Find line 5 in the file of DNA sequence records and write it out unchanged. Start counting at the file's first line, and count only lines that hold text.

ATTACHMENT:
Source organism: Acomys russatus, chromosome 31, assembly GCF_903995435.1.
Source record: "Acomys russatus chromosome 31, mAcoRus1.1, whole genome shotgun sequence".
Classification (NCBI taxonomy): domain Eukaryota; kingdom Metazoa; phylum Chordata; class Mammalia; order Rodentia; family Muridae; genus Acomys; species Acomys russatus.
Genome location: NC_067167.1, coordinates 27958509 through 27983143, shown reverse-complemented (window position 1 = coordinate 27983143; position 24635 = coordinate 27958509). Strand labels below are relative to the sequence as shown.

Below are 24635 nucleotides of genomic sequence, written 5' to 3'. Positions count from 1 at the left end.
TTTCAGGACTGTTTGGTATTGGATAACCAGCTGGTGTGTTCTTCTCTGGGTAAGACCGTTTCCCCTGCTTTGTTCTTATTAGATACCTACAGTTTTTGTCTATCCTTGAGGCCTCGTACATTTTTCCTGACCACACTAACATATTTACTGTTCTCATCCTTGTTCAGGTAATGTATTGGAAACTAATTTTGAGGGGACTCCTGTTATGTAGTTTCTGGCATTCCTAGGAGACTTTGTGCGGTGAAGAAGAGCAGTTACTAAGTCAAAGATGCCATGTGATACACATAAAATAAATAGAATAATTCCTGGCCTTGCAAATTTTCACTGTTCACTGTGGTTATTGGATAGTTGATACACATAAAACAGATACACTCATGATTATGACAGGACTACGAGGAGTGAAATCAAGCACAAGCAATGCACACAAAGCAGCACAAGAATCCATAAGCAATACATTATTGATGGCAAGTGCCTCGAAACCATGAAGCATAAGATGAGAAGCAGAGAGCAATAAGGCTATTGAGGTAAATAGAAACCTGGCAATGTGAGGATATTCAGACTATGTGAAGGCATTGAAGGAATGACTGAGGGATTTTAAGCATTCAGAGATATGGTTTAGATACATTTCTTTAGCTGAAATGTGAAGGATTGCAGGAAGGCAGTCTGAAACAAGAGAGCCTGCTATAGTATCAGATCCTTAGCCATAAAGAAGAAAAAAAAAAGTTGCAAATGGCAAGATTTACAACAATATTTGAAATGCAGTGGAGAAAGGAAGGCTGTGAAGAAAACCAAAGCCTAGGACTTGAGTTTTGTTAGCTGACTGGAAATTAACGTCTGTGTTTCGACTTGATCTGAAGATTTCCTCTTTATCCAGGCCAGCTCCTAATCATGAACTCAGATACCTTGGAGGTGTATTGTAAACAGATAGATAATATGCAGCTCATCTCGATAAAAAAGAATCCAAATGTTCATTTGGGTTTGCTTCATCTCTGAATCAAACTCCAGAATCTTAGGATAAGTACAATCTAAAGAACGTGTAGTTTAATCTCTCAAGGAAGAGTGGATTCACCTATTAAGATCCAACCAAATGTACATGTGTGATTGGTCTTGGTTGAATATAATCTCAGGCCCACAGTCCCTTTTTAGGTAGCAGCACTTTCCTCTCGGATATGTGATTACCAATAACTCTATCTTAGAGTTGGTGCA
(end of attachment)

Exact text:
Below are 24635 nucleotides of genomic sequence, written 5' to 3'. Positions count from 1 at the left end.